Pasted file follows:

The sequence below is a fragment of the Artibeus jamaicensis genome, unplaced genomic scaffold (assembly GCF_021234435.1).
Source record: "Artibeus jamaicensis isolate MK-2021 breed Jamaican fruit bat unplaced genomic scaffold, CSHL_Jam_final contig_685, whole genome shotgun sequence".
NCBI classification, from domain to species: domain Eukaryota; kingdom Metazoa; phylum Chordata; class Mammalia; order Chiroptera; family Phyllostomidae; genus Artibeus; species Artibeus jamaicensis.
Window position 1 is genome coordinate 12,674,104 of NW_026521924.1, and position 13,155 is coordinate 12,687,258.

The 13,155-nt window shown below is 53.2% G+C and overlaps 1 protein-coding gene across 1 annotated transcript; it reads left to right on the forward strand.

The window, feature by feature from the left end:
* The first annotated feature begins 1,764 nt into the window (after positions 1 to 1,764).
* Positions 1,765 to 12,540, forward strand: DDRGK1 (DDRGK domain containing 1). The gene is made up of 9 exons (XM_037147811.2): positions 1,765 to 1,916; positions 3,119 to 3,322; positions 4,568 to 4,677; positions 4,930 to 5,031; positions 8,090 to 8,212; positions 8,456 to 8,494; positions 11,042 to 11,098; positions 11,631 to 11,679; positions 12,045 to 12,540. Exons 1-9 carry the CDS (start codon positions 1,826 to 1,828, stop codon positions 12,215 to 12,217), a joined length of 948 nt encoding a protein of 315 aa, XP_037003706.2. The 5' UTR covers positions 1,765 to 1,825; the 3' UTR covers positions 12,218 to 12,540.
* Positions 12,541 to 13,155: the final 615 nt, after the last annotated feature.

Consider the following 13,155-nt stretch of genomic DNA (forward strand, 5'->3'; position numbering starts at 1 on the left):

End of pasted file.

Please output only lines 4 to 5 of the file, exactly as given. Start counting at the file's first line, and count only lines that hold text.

Window position 1 is genome coordinate 12,674,104 of NW_026521924.1, and position 13,155 is coordinate 12,687,258.

The 13,155-nt window shown below is 53.2% G+C and overlaps 1 protein-coding gene across 1 annotated transcript; it reads left to right on the forward strand.